By Bayram Altug
GENEVA (AA) - Nearly two dozen countries have called on China to refrain from the arbitrary detention of Uighurs and other minorities in the country’s northwestern autonomous region.
This came in a letter to UNHCR president signed by diplomats of 22 countries, including Australia, New Zealand, Canada, Japan, United Kingdom, France, Germany, Sweden, Latvia, Lithuania, Estonia, Denmark, Norway, Northern Ireland, the Netherlands, Iceland, Luxembourg, Spain, Austria, Ireland, Belgium and Switzerland.
China’s Xinjiang region is home to around 10 million Uighurs. The Turkic Muslim group, which makes up around 45% of Xinjiang’s population, has long accused China’s authorities of cultural, religious and economic discrimination.
Up to one million people, or about 7% of the Muslim population in Xinjiang, have been incarcerated in an expanding network of “political re-education” camps, according to U.S. officials and UN experts.
“We call on China to uphold its national laws and international obligations and to respect human rights and fundamental freedoms, including freedom of religion or belief, in Xinjiang and across China. We also call on China to refrain from the arbitrary detention and restrictions on freedom of movement of Uighurs, and other Muslim and minority communities in Xinjiang,” read the letter by mainly Western countries.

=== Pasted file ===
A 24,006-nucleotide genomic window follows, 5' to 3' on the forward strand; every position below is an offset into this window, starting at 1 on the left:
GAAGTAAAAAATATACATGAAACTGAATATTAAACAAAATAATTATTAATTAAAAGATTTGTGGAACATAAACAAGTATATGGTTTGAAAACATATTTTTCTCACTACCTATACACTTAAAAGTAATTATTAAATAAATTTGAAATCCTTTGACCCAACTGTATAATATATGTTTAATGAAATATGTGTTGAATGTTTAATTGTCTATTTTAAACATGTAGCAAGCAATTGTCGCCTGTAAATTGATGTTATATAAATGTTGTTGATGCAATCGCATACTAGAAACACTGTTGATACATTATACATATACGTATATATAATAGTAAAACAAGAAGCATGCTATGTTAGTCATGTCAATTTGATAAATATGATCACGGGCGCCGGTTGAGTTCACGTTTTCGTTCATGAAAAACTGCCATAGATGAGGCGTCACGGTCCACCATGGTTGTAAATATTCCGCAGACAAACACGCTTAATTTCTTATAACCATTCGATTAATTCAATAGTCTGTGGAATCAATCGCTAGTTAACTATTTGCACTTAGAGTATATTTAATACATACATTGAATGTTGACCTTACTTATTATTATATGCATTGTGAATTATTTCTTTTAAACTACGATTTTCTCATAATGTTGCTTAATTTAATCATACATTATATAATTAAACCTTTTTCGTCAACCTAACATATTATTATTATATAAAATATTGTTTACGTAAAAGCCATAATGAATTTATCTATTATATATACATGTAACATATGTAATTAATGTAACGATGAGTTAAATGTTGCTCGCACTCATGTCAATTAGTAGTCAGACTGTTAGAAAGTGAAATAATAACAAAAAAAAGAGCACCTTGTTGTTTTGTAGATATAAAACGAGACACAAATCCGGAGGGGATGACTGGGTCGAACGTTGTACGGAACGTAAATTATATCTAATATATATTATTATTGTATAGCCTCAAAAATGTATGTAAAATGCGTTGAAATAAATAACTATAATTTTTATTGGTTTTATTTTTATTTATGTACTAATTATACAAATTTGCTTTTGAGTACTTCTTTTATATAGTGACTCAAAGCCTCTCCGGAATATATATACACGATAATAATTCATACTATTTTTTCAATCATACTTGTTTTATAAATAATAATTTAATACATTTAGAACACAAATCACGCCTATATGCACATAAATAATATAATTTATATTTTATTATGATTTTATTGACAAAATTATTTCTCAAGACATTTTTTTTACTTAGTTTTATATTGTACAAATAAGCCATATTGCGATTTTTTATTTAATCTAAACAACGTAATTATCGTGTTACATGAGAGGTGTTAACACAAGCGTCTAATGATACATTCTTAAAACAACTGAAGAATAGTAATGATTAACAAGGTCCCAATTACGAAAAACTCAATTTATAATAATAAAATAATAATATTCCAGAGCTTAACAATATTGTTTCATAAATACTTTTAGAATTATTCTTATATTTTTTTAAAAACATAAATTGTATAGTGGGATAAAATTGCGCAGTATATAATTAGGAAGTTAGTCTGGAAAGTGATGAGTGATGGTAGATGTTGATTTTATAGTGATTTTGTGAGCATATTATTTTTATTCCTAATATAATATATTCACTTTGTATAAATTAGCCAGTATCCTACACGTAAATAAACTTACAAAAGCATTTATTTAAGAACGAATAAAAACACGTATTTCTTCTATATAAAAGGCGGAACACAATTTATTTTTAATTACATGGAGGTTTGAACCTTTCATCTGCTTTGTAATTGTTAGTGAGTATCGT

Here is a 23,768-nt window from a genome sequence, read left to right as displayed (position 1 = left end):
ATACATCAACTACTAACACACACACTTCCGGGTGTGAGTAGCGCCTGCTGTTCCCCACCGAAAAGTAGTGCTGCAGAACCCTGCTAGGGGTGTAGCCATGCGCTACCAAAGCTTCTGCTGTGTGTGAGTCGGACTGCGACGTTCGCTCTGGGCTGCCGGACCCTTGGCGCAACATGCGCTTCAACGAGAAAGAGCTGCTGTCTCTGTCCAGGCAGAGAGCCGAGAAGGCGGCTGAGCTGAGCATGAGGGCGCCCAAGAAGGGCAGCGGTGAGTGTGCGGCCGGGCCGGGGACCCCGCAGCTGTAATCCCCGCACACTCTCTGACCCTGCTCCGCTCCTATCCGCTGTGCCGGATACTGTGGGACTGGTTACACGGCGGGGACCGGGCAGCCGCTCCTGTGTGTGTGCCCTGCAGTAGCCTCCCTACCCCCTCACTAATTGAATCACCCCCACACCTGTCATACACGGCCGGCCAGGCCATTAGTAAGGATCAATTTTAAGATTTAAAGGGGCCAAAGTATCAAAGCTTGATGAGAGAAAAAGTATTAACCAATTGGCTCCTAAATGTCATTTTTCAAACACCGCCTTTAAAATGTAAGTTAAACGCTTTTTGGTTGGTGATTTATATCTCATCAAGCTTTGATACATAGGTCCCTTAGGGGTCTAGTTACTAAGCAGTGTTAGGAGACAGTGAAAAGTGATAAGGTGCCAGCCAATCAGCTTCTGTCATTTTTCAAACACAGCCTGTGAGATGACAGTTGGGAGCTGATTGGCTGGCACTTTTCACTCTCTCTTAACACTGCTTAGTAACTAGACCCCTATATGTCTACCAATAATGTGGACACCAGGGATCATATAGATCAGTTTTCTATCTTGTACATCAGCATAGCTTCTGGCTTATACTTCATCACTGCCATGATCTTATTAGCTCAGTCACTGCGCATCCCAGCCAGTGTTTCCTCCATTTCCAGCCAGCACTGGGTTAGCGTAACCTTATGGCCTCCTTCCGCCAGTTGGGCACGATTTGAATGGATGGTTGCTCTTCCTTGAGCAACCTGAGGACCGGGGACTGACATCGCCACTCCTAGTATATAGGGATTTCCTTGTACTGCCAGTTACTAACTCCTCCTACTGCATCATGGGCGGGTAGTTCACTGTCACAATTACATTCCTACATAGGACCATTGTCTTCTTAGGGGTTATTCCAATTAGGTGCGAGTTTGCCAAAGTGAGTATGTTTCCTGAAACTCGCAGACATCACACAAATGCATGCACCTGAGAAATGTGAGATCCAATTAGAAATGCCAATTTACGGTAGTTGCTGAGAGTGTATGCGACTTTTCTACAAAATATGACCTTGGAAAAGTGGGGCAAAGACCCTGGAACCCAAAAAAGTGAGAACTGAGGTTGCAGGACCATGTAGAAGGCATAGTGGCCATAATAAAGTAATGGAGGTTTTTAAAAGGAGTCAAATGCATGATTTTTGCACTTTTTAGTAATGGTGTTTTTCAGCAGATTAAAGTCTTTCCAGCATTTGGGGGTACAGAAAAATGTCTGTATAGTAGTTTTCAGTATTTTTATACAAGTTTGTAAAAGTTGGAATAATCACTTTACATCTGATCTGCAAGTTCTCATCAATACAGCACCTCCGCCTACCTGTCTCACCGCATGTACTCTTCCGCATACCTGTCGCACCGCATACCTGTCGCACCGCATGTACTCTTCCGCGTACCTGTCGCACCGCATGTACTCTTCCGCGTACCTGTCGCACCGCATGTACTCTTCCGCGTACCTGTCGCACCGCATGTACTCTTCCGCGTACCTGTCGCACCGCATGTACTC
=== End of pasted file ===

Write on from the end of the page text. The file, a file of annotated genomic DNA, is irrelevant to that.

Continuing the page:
The letter expressed concerns over reports of detention centers, intensive surveillance and other restrictions that mainly target Uighurs and other minorities in Xinjiang.
Meanwhile, China's Ambassador to UN Chen Xu rejected the accusations, saying the letter written by "a small group of Western countries" is “politically motivated”.
In a report last September, Human Rights Watch accused the Chinese government of carrying out a “systematic campaign of human rights violations” against Uighur Muslims in Xinjiang.